How to Tell if You Have Hemorrhoids - Do You Have Hemorrhoids?
Posted on 09 March 2018 by Maryanne Johnson
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Do you want to know how to tell if you have hemorrhoids? In this guide we will let you know how to tell if you have hemorrhoids and also what type of hemorrhoid you have.
In addition, we will let you know the best treatment options for hemorrhoids. Hemorrhoids are considered to be extremely common, with approximately three of four adult people experiencing them occasionally during their lifetime.
If a person thinks they may have hemorrhoids which are bothering them, they more than likely should seek treatment because hemorrhoids don’t typically go away without treatment.
Who Gets Hemorrhoids the Most?
Well, hemorrhoids tend not to be race, gender or age-specific. Although they can happen in both men and women, they are more common in the adult of age 45 to 65.
Although women frequently develop hemorrhoids during pregnancy, there is actually no studies which determine women to get hemorrhoids more often than men. Men tend to seek treatment for this condition more often than woman though.
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Although the exact cause of hemorrhoids is not known, possible factors such as if a person has a family history of hemorrhoids, straining during a bowel movement,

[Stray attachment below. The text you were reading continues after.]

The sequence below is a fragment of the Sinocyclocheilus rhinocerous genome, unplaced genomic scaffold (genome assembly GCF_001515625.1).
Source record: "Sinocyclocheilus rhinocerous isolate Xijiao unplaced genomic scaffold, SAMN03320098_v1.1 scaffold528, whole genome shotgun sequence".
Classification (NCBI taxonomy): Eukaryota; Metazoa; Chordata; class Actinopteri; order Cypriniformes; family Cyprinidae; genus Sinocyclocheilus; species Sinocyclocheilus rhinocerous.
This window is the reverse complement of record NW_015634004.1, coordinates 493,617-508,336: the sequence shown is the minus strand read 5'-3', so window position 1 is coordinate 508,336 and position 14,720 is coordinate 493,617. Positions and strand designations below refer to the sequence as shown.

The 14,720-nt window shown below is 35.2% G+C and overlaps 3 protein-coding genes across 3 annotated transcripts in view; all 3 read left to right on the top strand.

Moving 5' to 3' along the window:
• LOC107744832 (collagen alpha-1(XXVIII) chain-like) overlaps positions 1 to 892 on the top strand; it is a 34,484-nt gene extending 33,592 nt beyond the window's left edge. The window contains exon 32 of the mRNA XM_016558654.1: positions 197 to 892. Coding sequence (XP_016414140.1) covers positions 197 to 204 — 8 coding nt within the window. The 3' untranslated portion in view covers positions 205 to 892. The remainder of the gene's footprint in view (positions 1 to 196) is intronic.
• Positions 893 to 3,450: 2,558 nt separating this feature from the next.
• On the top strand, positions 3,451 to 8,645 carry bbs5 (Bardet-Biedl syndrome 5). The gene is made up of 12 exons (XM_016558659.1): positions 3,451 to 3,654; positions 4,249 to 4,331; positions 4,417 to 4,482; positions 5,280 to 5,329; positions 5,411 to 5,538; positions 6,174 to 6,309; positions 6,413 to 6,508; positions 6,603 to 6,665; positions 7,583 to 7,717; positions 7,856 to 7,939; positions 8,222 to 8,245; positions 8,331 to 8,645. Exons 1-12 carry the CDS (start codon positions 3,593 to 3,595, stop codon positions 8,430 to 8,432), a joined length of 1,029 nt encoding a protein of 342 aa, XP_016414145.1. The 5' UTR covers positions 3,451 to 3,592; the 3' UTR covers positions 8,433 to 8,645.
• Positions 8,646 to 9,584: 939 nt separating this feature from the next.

complications from chronic constipation, and sitting for long periods of time can lead to a person being more prone to developing them.
A person’s diet and constipation is considered to be common causes of a person’s developing hemorrhoids. Other risk factors could include obesity, pregnancy, childbirth, constant straining, standing too much with no break, constant anal sexual intercourse, diarrhea, and heavy lifting.
Do I Have Hemorrhoids You Ask?
Hemorrhoids can be internal or external, with the external being more noticeable. If the hemorrhoids are internal, they are inside the rectum, not being visible.
When a person has internal hemorrhoids, they typically cause little discomfort.
If you have external hemorrhoids and have to strain, these hemorrhoids can surface and bleed.
If your hemorrhoids are internal and straining pushes them through the anus, they most often cause pain and bleeding.
Hemorrhoid bleeding is very commonly associated with internal hemorrhoids.
When this occurs, then it is often referred to as prolapse or protruding hemorrhoids.
If a person’s hemorrhoids are external, they are located around the anus, under the skin. With external hemorrhoids, there is usually itching and/or bleeding.
This is a guide on how to stop hemorrhoid itching and burning.
Occasionally a hemorrhoid can thrombus. What this means is that blood can pool in the external hemorrhoid and actually form a clot.
This clot is referred to as a thrombus. When this happens, the patient will experience swelling, inflammation, severe pain, and a hard lump that is located near the anus.
A rubber band ligation procedure can be a great way to treat a thrombosed hemorrhoid.
Some patients never have symptoms with hemorrhoids, but unfortunately, many do.
Some of the more common signs and symptoms would include itching and pain in the anal region.